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Audrey Zakriski

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The revision of the fifth edition of the Diagnostic and Statistical Manual of Mental Disorders (DSM-5) led to a wealth of debate and speculation about the potential impact of DSM-5 revisions on mental illness stigma. Yet, no study has empirically investigated such concerns. Therefore, the aim of this study was to examine the influence of three controversial DSM-5 changes on mental illness stigma: 1) the diagnostic label change from gender identity disorder to gender dysphoria, 2) the establishment of premenstrual dysphoric disorder as an official diagnosis, and 3) the elimination of the bereavement exclusion for major depressive disorder. Potential moderating variables were examined (meritocratic worldviews, and familiarity with mental illness), and social desirability was controlled. Overall, participants (N=185) reported greater mental illness stigma in response to the DSM-5 conditions than to the DSM-IV conditions, p = .021, and men expressed greater stigmatizing attitudes than women did (social distance, p = .043; personal stigma, p = .045). Follow-up analyses by disorder type revealed the clearest influence of DSM-5 revisions on mental illness stigma for depression, with greater stigma toward grief labeled as major depression (DSM-5) than toward undiagnosed grief (DSM-IV). Furthermore, this effect was more pronounced in participants with less familiarity with mental illness. Additionally, gender differences in stigma were most notable in premenstrual distress. Finally, meritocratic worldviews (Protestant work ethic and belief in a just world) showed only weak relations to mental illness stigma, in both descriptive analyses and as moderators. Implications of these findings for research and practice are discussed, along with limitations and directions for future research.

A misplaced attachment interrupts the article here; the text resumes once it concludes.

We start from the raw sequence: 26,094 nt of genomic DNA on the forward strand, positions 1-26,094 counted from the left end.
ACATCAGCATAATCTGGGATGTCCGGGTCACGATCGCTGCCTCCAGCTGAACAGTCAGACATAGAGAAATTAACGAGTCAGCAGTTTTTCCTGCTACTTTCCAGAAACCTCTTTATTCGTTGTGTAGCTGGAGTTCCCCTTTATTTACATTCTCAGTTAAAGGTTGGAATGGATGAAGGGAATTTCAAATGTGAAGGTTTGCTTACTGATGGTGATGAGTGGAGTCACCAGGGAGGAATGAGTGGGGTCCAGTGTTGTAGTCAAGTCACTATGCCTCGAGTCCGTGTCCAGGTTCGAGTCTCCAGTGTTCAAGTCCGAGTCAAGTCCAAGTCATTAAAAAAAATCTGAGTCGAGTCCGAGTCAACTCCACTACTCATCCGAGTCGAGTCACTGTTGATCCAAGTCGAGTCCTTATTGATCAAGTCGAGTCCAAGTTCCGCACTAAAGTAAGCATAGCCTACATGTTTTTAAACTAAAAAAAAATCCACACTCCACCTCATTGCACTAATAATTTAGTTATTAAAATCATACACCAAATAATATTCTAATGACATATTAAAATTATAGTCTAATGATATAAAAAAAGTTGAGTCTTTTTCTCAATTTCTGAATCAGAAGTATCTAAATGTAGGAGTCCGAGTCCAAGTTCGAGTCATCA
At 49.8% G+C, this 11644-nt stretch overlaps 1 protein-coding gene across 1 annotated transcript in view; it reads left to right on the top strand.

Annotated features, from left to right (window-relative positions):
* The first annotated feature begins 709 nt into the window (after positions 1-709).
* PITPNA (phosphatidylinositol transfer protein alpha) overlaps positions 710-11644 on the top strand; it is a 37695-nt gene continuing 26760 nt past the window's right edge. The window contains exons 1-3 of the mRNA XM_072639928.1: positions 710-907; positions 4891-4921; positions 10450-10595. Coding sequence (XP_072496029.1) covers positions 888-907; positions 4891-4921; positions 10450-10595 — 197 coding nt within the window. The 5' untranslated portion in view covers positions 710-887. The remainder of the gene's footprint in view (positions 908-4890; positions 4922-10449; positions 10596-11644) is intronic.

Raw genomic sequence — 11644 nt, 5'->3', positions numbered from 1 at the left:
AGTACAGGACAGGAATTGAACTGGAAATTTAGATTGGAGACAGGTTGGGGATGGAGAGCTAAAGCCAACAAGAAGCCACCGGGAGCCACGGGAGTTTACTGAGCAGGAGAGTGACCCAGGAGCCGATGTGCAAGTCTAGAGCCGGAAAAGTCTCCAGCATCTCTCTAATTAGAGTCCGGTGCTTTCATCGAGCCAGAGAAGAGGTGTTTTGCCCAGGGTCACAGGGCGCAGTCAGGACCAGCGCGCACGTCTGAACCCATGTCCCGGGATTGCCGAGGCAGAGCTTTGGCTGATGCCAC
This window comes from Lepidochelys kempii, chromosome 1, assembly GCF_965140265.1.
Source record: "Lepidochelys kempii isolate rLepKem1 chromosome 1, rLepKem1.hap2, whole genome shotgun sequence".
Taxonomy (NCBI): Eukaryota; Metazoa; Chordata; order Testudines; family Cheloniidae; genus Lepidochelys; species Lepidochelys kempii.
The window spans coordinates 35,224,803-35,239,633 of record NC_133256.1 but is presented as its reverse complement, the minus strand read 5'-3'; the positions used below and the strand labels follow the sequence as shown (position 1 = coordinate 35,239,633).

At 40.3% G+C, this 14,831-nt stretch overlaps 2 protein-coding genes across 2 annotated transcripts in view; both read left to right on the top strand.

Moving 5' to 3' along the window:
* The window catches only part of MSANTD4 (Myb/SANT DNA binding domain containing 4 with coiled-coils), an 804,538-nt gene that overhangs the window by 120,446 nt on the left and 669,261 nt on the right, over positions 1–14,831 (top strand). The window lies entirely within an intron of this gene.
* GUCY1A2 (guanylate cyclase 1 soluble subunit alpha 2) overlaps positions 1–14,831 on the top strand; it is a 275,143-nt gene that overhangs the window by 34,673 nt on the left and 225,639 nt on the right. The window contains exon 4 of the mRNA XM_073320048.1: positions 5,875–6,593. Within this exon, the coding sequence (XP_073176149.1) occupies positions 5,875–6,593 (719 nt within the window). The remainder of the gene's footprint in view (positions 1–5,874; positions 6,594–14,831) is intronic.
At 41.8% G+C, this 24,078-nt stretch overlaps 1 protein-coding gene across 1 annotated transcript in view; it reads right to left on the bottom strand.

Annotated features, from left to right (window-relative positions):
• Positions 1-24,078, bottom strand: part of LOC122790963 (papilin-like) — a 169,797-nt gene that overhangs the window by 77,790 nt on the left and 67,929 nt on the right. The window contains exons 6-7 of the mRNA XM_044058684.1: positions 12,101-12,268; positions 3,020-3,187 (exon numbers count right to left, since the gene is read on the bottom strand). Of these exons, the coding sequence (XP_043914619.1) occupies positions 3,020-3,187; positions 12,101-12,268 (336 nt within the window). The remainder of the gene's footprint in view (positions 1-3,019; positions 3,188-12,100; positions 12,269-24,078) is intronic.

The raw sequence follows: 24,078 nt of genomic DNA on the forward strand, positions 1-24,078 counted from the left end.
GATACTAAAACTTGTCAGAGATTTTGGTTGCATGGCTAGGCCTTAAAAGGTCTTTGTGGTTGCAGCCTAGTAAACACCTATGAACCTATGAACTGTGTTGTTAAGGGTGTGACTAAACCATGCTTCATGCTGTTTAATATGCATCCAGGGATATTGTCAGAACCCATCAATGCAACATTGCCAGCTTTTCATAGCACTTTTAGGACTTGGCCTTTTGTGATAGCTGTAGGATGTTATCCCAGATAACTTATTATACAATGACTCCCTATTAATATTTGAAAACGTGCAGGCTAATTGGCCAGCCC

The views expressed in this paper are solely those of the author.